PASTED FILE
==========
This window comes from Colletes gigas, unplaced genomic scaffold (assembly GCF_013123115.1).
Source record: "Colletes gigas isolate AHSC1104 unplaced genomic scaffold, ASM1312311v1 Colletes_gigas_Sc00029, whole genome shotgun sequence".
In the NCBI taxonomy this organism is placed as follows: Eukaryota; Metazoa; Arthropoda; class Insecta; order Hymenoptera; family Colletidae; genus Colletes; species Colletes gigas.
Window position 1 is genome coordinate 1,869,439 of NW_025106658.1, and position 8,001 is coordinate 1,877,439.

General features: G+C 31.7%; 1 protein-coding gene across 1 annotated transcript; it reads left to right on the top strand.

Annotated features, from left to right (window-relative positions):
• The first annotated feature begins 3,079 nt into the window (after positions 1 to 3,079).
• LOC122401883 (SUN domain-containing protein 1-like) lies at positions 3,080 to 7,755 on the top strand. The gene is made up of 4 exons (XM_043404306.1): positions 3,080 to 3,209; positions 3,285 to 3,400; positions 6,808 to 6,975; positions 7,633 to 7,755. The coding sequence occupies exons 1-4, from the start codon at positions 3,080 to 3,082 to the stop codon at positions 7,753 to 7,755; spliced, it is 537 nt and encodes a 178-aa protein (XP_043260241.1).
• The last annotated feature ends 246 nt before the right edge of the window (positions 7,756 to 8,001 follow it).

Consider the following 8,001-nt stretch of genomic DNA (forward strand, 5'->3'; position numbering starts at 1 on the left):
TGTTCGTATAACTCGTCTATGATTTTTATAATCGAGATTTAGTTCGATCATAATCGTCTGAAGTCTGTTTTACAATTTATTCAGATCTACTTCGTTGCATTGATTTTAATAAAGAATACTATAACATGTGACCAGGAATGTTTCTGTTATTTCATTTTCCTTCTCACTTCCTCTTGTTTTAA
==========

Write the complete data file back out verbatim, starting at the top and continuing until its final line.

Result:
This window comes from Colletes gigas, unplaced genomic scaffold (assembly GCF_013123115.1).
Source record: "Colletes gigas isolate AHSC1104 unplaced genomic scaffold, ASM1312311v1 Colletes_gigas_Sc00029, whole genome shotgun sequence".
In the NCBI taxonomy this organism is placed as follows: Eukaryota; Metazoa; Arthropoda; class Insecta; order Hymenoptera; family Colletidae; genus Colletes; species Colletes gigas.
Window position 1 is genome coordinate 1,869,439 of NW_025106658.1, and position 8,001 is coordinate 1,877,439.

General features: G+C 31.7%; 1 protein-coding gene across 1 annotated transcript; it reads left to right on the top strand.

Annotated features, from left to right (window-relative positions):
• The first annotated feature begins 3,079 nt into the window (after positions 1 to 3,079).
• LOC122401883 (SUN domain-containing protein 1-like) lies at positions 3,080 to 7,755 on the top strand. The gene is made up of 4 exons (XM_043404306.1): positions 3,080 to 3,209; positions 3,285 to 3,400; positions 6,808 to 6,975; positions 7,633 to 7,755. The coding sequence occupies exons 1-4, from the start codon at positions 3,080 to 3,082 to the stop codon at positions 7,753 to 7,755; spliced, it is 537 nt and encodes a 178-aa protein (XP_043260241.1).
• The last annotated feature ends 246 nt before the right edge of the window (positions 7,756 to 8,001 follow it).

Consider the following 8,001-nt stretch of genomic DNA (forward strand, 5'->3'; position numbering starts at 1 on the left):
TGTTCGTATAACTCGTCTATGATTTTTATAATCGAGATTTAGTTCGATCATAATCGTCTGAAGTCTGTTTTACAATTTATTCAGATCTACTTCGTTGCATTGATTTTAATAAAGAATACTATAACATGTGACCAGGAATGTTTCTGTTATTTCATTTTCCTTCTCACTTCCTCTTGTTTTAA